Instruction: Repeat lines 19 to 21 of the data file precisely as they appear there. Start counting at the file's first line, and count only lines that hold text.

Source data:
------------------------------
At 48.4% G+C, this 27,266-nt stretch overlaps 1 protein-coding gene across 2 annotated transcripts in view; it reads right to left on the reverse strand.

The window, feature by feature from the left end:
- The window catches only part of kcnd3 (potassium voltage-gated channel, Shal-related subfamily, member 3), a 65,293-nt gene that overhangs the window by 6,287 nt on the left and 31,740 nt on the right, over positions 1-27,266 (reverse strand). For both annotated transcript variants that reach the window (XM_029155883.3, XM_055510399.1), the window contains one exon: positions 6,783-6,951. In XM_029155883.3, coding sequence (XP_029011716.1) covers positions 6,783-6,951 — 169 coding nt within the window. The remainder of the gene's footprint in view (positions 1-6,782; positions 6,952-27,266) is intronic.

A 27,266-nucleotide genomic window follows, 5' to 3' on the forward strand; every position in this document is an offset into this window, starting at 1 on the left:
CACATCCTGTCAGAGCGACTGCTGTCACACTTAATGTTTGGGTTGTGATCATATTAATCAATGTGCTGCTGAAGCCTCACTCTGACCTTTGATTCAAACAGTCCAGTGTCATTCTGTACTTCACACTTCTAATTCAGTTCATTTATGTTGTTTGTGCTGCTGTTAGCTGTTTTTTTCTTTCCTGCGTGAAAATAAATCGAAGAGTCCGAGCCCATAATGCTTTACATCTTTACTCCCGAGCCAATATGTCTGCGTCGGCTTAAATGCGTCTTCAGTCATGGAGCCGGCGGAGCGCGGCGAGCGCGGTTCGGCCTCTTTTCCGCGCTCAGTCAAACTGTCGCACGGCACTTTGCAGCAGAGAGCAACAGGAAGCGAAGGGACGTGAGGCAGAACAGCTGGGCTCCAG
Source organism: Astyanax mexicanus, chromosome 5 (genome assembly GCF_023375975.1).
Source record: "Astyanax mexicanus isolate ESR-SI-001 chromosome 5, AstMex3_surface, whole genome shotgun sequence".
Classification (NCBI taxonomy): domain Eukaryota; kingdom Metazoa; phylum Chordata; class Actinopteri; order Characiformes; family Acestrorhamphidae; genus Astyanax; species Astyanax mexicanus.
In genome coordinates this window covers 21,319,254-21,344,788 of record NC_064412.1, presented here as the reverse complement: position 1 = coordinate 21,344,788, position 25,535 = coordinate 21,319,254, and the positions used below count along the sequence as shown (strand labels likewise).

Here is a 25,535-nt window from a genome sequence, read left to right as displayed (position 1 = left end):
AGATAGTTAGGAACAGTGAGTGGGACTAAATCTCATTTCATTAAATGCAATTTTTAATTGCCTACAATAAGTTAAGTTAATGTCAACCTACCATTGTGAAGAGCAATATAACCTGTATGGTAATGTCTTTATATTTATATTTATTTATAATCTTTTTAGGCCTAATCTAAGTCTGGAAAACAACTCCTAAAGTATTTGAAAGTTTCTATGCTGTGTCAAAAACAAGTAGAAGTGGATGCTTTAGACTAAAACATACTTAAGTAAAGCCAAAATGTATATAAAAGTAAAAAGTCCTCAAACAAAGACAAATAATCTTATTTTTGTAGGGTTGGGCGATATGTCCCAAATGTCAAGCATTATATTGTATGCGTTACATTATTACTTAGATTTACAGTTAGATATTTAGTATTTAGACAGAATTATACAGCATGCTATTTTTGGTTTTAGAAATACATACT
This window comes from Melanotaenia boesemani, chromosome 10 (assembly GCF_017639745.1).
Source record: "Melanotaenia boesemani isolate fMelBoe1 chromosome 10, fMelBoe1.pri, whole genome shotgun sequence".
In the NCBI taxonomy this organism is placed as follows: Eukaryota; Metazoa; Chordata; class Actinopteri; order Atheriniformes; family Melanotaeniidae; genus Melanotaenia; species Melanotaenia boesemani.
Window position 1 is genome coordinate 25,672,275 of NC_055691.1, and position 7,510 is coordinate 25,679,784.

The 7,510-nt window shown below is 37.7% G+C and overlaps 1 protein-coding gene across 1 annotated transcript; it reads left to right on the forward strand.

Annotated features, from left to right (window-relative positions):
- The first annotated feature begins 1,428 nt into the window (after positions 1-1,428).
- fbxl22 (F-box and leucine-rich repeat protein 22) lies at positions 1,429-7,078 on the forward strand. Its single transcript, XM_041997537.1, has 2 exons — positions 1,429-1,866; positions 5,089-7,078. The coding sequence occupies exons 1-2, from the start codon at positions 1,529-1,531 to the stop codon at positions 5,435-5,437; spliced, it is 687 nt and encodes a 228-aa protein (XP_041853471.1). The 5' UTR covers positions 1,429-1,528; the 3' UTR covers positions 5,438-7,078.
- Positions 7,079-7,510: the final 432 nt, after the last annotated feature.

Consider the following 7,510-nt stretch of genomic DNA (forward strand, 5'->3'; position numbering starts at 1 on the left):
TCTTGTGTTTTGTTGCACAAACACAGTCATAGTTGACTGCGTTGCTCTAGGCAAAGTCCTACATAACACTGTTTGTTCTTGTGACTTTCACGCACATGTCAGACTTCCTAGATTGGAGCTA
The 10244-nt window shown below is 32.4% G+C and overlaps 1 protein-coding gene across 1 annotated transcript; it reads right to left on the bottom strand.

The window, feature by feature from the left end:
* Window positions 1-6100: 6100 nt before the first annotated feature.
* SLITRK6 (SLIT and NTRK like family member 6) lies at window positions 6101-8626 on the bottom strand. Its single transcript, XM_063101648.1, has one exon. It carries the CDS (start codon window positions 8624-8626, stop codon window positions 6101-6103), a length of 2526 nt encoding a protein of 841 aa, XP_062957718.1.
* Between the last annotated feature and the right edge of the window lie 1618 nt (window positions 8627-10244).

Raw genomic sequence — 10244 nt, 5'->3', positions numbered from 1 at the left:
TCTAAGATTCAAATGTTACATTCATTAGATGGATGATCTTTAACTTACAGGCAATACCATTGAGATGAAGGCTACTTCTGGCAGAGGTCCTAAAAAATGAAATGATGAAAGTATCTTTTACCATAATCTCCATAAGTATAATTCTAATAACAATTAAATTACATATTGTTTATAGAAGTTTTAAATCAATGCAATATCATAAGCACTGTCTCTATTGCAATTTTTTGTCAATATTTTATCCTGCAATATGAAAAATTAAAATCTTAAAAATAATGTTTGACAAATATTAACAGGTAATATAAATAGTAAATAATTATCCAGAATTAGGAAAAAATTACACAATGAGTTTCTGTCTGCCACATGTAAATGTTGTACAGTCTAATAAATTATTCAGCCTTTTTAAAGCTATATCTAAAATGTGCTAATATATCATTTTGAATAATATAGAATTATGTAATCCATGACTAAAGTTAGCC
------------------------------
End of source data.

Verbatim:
- fbxl22 (F-box and leucine-rich repeat protein 22) lies at positions 1,429-7,078 on the forward strand. Its single transcript, XM_041997537.1, has 2 exons — positions 1,429-1,866; positions 5,089-7,078. The coding sequence occupies exons 1-2, from the start codon at positions 1,529-1,531 to the stop codon at positions 5,435-5,437; spliced, it is 687 nt and encodes a 228-aa protein (XP_041853471.1). The 5' UTR covers positions 1,429-1,528; the 3' UTR covers positions 5,438-7,078.
- Positions 7,079-7,510: the final 432 nt, after the last annotated feature.

Consider the following 7,510-nt stretch of genomic DNA (forward strand, 5'->3'; position numbering starts at 1 on the left):